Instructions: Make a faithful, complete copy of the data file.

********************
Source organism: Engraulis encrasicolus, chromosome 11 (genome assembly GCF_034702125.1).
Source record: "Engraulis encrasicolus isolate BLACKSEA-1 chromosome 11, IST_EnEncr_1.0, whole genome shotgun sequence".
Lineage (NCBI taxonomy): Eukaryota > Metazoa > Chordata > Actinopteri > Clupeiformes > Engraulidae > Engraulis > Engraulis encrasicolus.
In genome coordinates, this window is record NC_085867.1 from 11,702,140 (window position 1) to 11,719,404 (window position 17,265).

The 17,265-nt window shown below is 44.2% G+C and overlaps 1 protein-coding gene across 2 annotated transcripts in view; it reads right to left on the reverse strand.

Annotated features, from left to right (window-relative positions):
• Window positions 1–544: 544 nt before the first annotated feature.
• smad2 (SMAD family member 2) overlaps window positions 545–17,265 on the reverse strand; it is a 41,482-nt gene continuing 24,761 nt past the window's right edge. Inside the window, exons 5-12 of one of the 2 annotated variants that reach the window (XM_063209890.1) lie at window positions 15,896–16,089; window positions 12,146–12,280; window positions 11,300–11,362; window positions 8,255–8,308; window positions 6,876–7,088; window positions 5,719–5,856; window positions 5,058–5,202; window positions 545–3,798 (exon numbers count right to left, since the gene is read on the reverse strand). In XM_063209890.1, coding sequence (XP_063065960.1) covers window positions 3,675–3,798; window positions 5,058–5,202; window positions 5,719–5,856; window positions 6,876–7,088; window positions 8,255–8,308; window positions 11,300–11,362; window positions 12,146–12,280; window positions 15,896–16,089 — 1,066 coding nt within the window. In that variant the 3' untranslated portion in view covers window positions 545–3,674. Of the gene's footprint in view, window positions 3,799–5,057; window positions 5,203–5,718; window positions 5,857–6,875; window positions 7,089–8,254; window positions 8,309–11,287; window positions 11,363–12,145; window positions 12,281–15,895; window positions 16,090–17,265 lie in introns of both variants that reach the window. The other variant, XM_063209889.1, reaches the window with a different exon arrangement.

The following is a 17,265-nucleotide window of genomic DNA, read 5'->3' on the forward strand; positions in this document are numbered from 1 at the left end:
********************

Source organism: Engraulis encrasicolus, chromosome 11 (genome assembly GCF_034702125.1).
Source record: "Engraulis encrasicolus isolate BLACKSEA-1 chromosome 11, IST_EnEncr_1.0, whole genome shotgun sequence".
Lineage (NCBI taxonomy): Eukaryota > Metazoa > Chordata > Actinopteri > Clupeiformes > Engraulidae > Engraulis > Engraulis encrasicolus.
In genome coordinates, this window is record NC_085867.1 from 11,702,140 (window position 1) to 11,719,404 (window position 17,265).

The 17,265-nt window shown below is 44.2% G+C and overlaps 1 protein-coding gene across 2 annotated transcripts in view; it reads right to left on the reverse strand.

Annotated features, from left to right (window-relative positions):
• Window positions 1–544: 544 nt before the first annotated feature.
• smad2 (SMAD family member 2) overlaps window positions 545–17,265 on the reverse strand; it is a 41,482-nt gene continuing 24,761 nt past the window's right edge. Inside the window, exons 5-12 of one of the 2 annotated variants that reach the window (XM_063209890.1) lie at window positions 15,896–16,089; window positions 12,146–12,280; window positions 11,300–11,362; window positions 8,255–8,308; window positions 6,876–7,088; window positions 5,719–5,856; window positions 5,058–5,202; window positions 545–3,798 (exon numbers count right to left, since the gene is read on the reverse strand). In XM_063209890.1, coding sequence (XP_063065960.1) covers window positions 3,675–3,798; window positions 5,058–5,202; window positions 5,719–5,856; window positions 6,876–7,088; window positions 8,255–8,308; window positions 11,300–11,362; window positions 12,146–12,280; window positions 15,896–16,089 — 1,066 coding nt within the window. In that variant the 3' untranslated portion in view covers window positions 545–3,674. Of the gene's footprint in view, window positions 3,799–5,057; window positions 5,203–5,718; window positions 5,857–6,875; window positions 7,089–8,254; window positions 8,309–11,287; window positions 11,363–12,145; window positions 12,281–15,895; window positions 16,090–17,265 lie in introns of both variants that reach the window. The other variant, XM_063209889.1, reaches the window with a different exon arrangement.

The following is a 17,265-nucleotide window of genomic DNA, read 5'->3' on the forward strand; positions in this document are numbered from 1 at the left end: